Perhaps with this in mind, the newly negotiated DGA contract contains an exhibit consolidating and detailing employer and union member safety responsibilities on set. The new DGA contract set the pattern for negotiations to follow with the other unions, so we may see similar workplace safety provisions in subsequent contracts (the WGA is in negotiations now). Directors occupy the unique (and often awkward) position of being union members and quasi-management employees who bear a certain level of responsibility for ensuring safety on a shoot. Exhibit 2 of the 2020 Memorandum of Agreement for the DGA Basic Agreement memorializes this shared responsibility in detail. It also provides the following protection for employees: “No Employee shall be discharged or otherwise disciplined for refusing in good faith to work on a job that exposes him or her to a clear and present danger to life or limb.” The IATSE’s Basic Hollywood Agreement contains a similar provision protecting employees’ rights to refuse to work based on a reasonable, good faith fear of danger to their lives. These provisions—which generally track the Occupational Safety and Health Administration’s guidance protecting employees from exposure to dangerous job conditions—have the potential to take on particular importance for union members during reopening. Although similar protections already exist by statute, the inclusion of these provisions in labor contracts provides a potential tool, short of a strike or lawsuit, for union members to voice complaints or refuse to work if they deem reopening plans to be insufficiently protective of their health.
Given the shared interests of employers and employees in a workplace safe from COVID-19, the likelihood of a strike over reopening plans is low. The DGA, WGA, SAG-AFTRA, and IATSE Basic Agreements all contain “No Strike” provisions prohibiting union members from striking if a dispute arises over the terms and conditions of employment. Many of the contracts require the unions to use best efforts in good faith to require their members to work in the event of any wildcat action (unauthorized strike) by a subset of union members. Some of the contracts further prohibit “sympathy” strikes in support of another striking union. Conversely, in the event of a strike, certain provisions of the Basic Agreements inoculate union members from certain consequences and liabilities that would otherwise flow from the work stoppage. For example, the DGA contract prohibits employers from disciplining DGA members who refuse to cross a picket line duly authorized by the Guild. The WGA agreement suspends members’ liability for breach of contract during a strike as long as the member honors his or her contract (or signs a new agreement at the producer’s request) after the work stoppage concludes. These protections are not unfettered. A strike by WGA members empowers the production company to suspend its contractual obligations to writers for the duration of a strike and allows the employer to cancel writer contracts in the event of a strike. Given the fierce competition for industry jobs (especially in this fragile economic moment) and the thoughtful planning under way by all sides on reopening, the likelihood of an industry-wide strike is low despite these relatively union-friendly strike provisions in the Basic Agreements.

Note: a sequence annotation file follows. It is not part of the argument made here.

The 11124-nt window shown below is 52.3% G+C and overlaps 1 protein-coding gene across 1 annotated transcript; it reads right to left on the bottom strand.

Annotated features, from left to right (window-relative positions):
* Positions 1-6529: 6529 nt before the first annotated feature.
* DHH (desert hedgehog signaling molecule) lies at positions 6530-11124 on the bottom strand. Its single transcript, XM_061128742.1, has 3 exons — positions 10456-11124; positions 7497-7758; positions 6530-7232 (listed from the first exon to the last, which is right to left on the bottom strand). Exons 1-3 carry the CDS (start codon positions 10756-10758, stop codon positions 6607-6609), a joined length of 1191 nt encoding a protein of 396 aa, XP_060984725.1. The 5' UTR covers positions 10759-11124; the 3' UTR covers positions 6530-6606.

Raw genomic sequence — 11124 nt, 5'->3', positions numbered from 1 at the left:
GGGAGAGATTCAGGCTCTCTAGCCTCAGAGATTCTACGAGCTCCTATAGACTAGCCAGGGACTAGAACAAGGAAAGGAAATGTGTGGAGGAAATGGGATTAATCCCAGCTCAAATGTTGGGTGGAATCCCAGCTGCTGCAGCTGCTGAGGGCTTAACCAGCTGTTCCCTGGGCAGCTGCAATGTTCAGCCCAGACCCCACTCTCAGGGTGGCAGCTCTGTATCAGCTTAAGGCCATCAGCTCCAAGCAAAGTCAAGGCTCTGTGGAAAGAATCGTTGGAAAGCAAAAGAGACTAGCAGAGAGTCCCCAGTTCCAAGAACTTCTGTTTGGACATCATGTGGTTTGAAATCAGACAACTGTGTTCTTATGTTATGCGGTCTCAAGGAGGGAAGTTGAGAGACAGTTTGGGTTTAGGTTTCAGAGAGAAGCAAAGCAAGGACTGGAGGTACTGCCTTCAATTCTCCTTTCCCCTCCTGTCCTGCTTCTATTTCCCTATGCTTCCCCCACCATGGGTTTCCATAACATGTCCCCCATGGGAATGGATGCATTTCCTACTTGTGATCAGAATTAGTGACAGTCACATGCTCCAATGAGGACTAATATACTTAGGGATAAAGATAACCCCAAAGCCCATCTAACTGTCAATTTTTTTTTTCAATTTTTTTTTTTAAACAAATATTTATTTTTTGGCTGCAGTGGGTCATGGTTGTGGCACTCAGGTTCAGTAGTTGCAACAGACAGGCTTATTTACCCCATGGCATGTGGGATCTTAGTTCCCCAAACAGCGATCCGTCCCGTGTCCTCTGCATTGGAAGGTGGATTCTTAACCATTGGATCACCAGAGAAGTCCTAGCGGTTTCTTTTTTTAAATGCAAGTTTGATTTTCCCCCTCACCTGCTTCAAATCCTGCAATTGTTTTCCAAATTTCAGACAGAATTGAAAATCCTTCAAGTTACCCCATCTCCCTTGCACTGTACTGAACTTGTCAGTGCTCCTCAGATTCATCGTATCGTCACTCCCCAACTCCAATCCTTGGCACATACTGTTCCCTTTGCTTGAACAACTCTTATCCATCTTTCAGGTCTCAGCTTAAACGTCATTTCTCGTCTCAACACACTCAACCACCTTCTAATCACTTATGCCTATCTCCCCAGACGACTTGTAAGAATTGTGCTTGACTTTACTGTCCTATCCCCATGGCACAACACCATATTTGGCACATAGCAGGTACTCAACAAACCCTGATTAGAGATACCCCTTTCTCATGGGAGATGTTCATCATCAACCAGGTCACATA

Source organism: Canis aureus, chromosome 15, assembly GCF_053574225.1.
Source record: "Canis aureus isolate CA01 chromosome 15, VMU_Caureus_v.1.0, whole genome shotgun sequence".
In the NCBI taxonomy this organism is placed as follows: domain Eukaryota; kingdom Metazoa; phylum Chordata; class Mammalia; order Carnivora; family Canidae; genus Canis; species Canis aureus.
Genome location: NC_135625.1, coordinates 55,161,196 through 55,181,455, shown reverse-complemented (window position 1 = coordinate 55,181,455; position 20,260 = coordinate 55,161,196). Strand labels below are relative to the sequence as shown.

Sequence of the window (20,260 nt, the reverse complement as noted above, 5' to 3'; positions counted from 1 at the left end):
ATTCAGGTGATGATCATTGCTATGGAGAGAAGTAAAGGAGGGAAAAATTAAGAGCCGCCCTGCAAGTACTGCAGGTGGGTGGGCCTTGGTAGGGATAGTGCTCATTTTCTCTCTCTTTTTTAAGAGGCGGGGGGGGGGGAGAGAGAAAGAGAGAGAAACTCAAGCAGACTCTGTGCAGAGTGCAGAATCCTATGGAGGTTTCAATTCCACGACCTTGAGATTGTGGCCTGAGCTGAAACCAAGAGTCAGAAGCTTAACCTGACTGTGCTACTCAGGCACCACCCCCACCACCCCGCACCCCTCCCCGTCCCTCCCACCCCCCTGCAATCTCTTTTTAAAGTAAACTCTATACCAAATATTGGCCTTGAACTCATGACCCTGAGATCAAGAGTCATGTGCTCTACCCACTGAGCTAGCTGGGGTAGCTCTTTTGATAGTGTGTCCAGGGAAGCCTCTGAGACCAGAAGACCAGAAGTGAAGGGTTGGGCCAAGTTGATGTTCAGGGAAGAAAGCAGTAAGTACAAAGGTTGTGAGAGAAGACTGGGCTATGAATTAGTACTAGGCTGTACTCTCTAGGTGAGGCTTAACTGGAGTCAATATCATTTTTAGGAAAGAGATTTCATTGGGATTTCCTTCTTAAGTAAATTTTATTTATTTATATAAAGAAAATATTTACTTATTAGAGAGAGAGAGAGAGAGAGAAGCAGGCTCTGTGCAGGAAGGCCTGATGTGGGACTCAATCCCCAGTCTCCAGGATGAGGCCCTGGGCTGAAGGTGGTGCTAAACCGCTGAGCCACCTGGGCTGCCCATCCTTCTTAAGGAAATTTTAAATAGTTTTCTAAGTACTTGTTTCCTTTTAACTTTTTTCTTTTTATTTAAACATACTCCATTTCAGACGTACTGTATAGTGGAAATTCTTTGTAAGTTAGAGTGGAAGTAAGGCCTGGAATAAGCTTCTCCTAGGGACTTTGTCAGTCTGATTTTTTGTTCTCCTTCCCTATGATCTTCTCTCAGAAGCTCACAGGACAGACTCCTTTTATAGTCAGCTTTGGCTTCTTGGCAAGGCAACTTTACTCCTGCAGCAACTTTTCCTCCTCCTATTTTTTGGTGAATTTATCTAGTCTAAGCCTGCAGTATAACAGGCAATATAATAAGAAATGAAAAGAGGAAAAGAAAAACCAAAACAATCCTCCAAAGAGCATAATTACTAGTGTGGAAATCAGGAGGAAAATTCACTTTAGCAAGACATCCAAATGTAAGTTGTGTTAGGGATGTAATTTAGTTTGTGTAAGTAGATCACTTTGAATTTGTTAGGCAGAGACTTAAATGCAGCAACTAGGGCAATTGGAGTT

Producers and unions share the goal of shielding the workplace from COVID-19 and maintaining healthy employees in this pandemic. Any pandemic safety plan must address conditions at reopening but also must evolve over time to account for new developments in virus response and a potential resurgence of the virus through the end of the year and into 2021. Producers who successfully win buy-in and genuine cooperation from unions will undoubtedly chart a smoother course through these choppy waters. Shared interests in Hollywood labor relations traditionally lead to deals, not strikes, but these are unprecedented times and sound labor relations will be key to success.